Schwab reported net revenue up just 1% and diluted EPS increased just 6%. The good news for investors is that Schwab continues to attract clients that will stick with the firm over the long haul. The company's CEO Walt Bettinger said: “Our clients...continue to be net purchasers of securities,” indicating that these clients are the long-term investors that every brokerage desires. The company saw significant growth in balances across the board. Net new core assets increased by over $21 billion. When you consider that E*Trade brought in $2.2 billion in new assets, and TD Ameritrade brought in $9.7 billion in new assets, you can see the clear leader again is Schwab.
The company also saw strong growth in both retail advised balances and total client assets, which both registered a 20% increase. Newer initiatives like Schwab Index Advantage for 401k plans are improving client interactions. This Index Advantage service offers 401k plan participants index funds with lower fees as part of their choices. The service has seen a significant increase in advice usage, with participants seeking advice 92% of the time versus 10% previously. The company's financials show both positive results and opportunities for improvement.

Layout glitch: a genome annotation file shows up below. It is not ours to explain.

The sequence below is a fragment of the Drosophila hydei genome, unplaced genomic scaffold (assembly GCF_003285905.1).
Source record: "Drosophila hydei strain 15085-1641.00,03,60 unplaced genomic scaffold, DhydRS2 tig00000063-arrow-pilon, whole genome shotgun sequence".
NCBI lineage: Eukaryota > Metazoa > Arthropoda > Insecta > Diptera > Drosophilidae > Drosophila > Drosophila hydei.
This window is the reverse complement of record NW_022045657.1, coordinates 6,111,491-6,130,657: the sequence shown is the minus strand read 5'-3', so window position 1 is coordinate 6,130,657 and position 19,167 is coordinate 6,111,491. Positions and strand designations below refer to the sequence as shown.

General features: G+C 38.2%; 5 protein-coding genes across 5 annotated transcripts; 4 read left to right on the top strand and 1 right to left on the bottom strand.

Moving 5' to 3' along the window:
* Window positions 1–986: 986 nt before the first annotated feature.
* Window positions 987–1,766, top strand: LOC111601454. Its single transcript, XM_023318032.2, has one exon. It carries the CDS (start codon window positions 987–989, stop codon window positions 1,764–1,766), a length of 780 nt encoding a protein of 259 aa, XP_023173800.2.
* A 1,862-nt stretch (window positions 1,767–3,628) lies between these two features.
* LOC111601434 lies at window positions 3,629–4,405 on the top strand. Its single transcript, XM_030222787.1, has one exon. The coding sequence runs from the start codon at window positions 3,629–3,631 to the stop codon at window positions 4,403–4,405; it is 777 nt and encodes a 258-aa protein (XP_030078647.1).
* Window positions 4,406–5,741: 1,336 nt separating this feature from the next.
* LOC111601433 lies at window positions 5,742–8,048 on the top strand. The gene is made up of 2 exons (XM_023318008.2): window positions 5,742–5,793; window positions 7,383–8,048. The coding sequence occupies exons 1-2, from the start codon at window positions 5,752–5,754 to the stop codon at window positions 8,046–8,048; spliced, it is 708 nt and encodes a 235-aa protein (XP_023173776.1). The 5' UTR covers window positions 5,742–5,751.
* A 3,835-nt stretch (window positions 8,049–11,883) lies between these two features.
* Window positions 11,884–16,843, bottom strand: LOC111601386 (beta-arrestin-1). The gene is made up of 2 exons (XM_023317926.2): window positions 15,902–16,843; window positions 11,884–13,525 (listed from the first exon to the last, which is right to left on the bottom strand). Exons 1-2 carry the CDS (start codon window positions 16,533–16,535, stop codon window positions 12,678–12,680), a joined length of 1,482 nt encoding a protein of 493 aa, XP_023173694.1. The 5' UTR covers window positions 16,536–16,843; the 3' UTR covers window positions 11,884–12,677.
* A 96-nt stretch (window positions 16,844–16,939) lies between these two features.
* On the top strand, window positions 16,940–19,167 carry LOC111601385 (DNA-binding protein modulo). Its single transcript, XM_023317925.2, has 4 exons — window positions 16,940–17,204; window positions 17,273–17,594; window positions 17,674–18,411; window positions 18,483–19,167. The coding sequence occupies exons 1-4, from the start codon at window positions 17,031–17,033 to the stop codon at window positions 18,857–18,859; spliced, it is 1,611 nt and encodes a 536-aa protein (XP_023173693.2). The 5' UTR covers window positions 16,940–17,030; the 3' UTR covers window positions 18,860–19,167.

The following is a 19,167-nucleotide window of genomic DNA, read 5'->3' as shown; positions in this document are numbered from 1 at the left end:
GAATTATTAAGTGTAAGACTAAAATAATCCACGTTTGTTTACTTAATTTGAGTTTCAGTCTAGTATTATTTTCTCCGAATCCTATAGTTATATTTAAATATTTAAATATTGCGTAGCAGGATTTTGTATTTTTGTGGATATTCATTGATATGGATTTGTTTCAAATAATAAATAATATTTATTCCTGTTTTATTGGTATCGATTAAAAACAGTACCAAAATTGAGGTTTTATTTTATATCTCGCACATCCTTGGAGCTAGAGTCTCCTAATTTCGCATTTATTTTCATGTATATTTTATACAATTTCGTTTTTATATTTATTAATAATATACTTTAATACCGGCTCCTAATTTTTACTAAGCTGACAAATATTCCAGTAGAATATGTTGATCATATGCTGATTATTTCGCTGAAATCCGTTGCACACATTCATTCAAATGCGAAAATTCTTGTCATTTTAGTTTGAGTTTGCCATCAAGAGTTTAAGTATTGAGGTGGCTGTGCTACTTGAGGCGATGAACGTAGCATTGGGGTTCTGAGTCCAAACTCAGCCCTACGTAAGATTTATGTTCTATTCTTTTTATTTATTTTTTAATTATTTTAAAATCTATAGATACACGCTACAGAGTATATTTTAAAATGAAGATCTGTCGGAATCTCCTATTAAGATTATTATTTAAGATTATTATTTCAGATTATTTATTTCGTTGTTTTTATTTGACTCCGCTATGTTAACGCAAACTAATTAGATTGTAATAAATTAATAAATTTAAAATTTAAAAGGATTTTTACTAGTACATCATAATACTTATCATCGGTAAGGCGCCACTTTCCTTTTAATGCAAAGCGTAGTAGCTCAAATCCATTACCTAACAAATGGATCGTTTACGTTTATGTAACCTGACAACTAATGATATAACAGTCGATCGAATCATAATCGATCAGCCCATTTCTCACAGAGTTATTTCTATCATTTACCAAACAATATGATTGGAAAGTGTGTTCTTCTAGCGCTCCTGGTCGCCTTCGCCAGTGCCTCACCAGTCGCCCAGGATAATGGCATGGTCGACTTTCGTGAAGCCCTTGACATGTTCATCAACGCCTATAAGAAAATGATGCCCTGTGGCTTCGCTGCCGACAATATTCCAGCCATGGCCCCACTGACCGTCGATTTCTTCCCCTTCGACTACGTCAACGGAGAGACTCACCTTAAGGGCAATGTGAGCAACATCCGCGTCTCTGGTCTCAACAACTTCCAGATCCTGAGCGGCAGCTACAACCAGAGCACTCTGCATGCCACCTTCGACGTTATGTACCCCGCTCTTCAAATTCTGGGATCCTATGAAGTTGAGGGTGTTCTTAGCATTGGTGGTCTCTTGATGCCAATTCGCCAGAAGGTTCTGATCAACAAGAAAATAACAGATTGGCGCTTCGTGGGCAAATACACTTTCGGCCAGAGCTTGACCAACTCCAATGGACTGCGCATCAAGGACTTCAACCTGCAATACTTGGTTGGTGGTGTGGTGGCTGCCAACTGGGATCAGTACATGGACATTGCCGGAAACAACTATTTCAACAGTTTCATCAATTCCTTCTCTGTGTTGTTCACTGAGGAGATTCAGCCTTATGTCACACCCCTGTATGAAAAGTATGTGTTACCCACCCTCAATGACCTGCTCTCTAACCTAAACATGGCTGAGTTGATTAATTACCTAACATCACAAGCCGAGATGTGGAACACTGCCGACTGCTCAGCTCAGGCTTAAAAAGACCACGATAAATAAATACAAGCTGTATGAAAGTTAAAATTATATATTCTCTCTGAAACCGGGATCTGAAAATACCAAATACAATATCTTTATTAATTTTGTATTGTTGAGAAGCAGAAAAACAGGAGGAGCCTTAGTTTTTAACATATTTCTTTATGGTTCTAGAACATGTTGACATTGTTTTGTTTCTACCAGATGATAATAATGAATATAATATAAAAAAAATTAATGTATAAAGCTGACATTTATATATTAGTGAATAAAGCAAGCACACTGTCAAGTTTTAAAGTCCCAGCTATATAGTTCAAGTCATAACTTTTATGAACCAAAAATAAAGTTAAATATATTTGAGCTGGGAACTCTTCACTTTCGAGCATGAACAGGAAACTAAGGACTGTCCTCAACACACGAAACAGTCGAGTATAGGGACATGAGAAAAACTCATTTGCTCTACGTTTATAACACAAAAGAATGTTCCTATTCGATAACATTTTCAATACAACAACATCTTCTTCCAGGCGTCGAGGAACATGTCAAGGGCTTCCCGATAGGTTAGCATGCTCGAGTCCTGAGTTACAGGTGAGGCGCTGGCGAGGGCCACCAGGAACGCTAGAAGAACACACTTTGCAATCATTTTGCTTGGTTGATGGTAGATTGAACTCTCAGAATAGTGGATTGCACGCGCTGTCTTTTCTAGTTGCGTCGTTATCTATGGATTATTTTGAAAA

On the one hand, Schwab made a move in the right direction by reducing its long-term debt on a year-over-year basis by 10%. The company also redeemed $202 million in notes that were at 7.5% to issue new notes at 4.95%. However, Schwab currently has about $23 billion in cash and investments earning 0.20%, and yet they are still carrying $1.923 billion in long-term debt with an average interest rate of 5.59%. I'm sorry, but simple math tells me this doesn't make a lot of sense. Though, on a relative basis, $1.923 billion isn't excessive, there doesn't seem to be a good reason for the company to carry this debt at all.
One move Schwab could make to improve both their results and their balance sheet would be to redeem the remainder of their long-term debt. This would eliminate this interest cost, and the cost to do so would be minimal. A second way the company could achieve better results is by improving their net interest spread, which currently stands at just 1.6%. This leads us to the biggest opportunity Schwab has, and that is to push harder to gain clients of Charles Schwab Bank.